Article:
Acknowledgments. The authors thank Ruchi Jain and Maria Kutschke at the Helmholtz Zentrum München for excellent technical assistance and the ECIT for providing human islets.
Funding. This work was supported in part by funding from the German Center for Diabetes Research (to M.J.), the Alexander von Humboldt Foundation (to M.H.T.), and the Helmholtz Alliance ICEMED–Imaging and Curing Environmental Metabolic Diseases through the Initiative and Networking Fund of the Helmholtz Association and the Helmholtz cross-program topic “Metabolic Dysfunction.” O.K. and H.L. have received funding for the HumEn project from the European Union's Seventh Framework Programme for Research, Technological Development and Demonstration, under grant 602587 (http://www.hum-en.eu/). Human islets were provided by JDRF under award 31-2008-416 (ECIT Islets for Basic Research Program).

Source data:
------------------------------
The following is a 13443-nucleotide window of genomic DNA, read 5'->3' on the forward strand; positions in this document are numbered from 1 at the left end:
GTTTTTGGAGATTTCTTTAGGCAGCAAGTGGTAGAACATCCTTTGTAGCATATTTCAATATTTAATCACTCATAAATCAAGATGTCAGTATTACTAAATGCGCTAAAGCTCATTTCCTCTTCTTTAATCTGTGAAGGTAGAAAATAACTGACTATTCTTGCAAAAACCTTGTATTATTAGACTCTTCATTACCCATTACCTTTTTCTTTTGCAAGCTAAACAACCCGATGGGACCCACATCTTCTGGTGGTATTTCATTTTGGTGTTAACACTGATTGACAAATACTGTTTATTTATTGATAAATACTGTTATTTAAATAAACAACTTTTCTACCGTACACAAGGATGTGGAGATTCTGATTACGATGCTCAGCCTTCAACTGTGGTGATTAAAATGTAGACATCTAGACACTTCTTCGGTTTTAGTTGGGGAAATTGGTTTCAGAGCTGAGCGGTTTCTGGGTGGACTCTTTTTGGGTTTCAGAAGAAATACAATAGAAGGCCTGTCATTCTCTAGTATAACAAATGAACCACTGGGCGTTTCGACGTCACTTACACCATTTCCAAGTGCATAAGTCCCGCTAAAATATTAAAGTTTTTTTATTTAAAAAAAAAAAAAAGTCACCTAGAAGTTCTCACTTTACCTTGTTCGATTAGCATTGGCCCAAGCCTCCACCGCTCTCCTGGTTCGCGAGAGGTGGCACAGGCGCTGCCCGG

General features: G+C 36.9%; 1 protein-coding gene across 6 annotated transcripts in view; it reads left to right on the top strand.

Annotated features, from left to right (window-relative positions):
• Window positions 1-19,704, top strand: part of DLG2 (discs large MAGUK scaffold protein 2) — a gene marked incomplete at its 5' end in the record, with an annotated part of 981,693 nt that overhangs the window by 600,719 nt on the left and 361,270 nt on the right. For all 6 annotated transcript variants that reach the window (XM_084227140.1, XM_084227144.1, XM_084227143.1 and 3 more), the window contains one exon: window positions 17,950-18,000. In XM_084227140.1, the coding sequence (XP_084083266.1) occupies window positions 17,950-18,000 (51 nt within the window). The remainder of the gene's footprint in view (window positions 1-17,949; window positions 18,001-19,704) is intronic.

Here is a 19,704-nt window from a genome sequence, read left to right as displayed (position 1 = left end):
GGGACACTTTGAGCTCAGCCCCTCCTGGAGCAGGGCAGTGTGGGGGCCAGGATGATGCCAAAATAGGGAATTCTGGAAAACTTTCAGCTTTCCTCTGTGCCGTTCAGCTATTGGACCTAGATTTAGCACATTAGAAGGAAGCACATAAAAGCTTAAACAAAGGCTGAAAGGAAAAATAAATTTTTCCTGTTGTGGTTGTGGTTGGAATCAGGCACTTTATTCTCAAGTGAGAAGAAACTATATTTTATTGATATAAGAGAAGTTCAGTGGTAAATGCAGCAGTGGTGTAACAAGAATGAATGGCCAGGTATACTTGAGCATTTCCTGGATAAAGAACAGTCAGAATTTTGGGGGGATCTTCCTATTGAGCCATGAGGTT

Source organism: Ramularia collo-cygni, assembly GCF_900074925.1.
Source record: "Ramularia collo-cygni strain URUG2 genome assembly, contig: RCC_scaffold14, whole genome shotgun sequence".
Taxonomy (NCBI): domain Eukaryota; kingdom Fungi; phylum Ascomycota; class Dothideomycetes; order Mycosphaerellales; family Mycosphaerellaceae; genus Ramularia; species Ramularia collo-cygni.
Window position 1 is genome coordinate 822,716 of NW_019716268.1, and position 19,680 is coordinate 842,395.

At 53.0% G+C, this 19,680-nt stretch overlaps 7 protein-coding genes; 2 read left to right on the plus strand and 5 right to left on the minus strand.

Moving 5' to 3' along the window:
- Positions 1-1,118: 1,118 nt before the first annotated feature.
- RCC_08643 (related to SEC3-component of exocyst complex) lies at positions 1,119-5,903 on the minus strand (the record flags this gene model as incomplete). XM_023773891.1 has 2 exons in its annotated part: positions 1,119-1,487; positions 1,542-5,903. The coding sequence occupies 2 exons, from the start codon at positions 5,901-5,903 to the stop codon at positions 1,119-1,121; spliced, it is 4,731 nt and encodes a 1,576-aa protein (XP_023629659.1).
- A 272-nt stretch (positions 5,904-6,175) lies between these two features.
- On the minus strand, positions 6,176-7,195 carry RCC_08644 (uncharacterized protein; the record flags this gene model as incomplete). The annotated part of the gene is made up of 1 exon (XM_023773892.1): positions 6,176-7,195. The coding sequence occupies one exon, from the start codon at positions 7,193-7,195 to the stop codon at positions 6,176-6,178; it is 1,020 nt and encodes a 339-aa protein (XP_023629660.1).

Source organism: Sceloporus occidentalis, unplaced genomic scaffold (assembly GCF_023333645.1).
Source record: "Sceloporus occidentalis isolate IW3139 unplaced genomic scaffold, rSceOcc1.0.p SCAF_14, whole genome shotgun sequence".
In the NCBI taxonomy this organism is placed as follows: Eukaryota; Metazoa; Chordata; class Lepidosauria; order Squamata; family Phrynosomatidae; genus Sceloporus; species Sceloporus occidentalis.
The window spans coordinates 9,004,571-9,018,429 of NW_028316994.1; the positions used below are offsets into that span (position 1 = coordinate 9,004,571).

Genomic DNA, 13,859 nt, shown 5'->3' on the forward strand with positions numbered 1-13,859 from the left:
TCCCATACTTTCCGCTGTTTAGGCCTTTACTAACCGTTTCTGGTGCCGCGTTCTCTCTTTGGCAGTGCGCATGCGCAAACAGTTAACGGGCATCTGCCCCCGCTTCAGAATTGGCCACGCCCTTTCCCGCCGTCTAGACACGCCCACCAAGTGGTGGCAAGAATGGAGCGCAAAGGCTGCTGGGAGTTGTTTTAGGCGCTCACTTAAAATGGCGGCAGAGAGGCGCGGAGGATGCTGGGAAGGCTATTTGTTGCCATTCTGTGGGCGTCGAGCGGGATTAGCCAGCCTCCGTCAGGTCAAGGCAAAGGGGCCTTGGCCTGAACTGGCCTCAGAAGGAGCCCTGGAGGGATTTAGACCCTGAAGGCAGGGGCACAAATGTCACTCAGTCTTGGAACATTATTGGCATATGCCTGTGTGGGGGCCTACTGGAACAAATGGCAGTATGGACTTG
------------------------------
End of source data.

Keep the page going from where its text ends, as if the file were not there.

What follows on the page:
Duality of Interest. No potential conflicts of interest relevant to this article were reported.
Author Contributions. U.D.K. and M.J. conceptualized the research plan and analyzed all results. U.D.K. conducted most cell culture and mouse experiments. K.P. conducted the perfusion of mice for islet isolation. A.M. conducted the experiments with human islets. S.K. performed cell culture experiments. D.L. performed seahorse experiments and glucose uptake. O.K. provided human islets. M.G. advised on microscopic experiments. U.D.K., S.K., S.C.W., C.A., and M.J. interpreted all experiments and wrote the manuscript. P.T.P., H.L., and M.H.T. contributed reagents, materials, or analytic tools and gave advice on experimental design. M.J. is the guarantor of this work and, as such, had full access to all the data in the study and takes responsibility for the integrity of the data and the accuracy of the data analysis.